in this discussion, let’s assume that the participants involved in interactions are not living in a context which has created rigidly fixed social relationships. within their everyday social interactions, people generally behave as if their expectations concercing their public self-image, or their face wants, will be respected. if a speaker says something that represents a threat to another individual’s expectations regarding self-image, it is described as a face threatening act. alternatively, given the possibility that some action might be interpreted as a threat to another’s face, the speaker can say something to lessen the possible threat. this is called a face saving act.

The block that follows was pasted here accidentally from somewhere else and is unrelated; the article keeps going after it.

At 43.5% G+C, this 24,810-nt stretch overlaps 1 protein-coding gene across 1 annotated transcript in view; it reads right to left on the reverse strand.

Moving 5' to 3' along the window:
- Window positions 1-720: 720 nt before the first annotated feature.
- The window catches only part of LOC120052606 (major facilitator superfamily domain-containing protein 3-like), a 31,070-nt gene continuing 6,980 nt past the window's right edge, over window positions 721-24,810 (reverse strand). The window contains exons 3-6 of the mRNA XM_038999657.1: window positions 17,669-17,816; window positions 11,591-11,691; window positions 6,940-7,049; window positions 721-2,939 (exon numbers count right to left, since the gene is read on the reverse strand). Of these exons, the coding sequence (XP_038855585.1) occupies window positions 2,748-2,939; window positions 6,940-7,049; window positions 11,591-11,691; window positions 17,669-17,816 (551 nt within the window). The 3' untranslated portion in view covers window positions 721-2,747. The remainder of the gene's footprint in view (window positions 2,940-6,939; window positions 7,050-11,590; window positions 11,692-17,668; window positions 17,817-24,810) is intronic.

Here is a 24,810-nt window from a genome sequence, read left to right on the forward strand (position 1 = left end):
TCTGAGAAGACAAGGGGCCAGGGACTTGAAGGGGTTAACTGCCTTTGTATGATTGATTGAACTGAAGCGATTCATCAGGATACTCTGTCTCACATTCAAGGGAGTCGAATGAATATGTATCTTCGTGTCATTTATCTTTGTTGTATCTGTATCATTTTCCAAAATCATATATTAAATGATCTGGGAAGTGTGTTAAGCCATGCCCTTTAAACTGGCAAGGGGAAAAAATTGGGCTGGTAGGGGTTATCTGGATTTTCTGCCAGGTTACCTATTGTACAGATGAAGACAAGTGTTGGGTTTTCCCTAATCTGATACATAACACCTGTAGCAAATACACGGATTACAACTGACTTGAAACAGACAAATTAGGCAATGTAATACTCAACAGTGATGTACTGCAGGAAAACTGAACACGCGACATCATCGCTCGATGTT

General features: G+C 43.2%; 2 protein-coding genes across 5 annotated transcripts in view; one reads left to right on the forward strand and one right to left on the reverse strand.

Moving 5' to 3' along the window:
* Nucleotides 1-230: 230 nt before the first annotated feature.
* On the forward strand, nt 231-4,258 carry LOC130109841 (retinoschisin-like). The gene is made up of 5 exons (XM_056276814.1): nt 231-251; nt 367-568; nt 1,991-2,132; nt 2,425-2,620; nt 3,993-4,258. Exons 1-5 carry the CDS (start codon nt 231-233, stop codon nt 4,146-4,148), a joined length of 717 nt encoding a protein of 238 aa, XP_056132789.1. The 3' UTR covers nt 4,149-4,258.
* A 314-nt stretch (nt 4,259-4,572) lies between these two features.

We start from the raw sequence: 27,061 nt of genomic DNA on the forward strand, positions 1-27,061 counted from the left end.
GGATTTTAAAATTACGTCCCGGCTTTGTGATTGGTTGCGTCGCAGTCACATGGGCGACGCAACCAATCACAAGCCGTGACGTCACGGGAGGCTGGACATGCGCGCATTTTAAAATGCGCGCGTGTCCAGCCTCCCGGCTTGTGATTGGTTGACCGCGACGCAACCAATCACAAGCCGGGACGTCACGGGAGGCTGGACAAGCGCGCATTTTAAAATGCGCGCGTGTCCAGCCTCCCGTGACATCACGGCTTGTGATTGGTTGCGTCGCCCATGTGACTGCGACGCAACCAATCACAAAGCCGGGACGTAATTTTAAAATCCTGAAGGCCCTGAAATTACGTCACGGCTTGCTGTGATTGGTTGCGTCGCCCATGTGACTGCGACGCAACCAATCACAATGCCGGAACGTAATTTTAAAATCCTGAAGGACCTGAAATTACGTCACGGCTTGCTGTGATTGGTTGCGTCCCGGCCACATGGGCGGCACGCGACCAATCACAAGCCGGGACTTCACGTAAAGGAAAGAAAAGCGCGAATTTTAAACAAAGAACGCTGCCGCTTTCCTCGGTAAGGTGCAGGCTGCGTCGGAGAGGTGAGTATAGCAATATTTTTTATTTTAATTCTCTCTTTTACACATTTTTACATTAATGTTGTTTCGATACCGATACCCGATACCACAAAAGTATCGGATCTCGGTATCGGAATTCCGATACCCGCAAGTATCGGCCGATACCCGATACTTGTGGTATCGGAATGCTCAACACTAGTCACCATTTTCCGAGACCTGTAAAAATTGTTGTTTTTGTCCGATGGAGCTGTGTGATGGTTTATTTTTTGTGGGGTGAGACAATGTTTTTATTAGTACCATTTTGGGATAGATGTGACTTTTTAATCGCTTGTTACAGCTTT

image a late night scene, where a young neighbour is playing his music very loud and an older couple are trying to sleep. one of them, in (2), proposes a face threatening act and the other sugests a face saving act.
(2) him : I’m going to tell to stop that awful noise right now!
her : perhaps you could just ask him if he is going to stop soon because it’s getting a bit late and people need to get sleep.
because it is generally expected that each person will attempt to respect the face wants of others, there are many different ways of perfoming face saving acts.
from : pragmatics George yule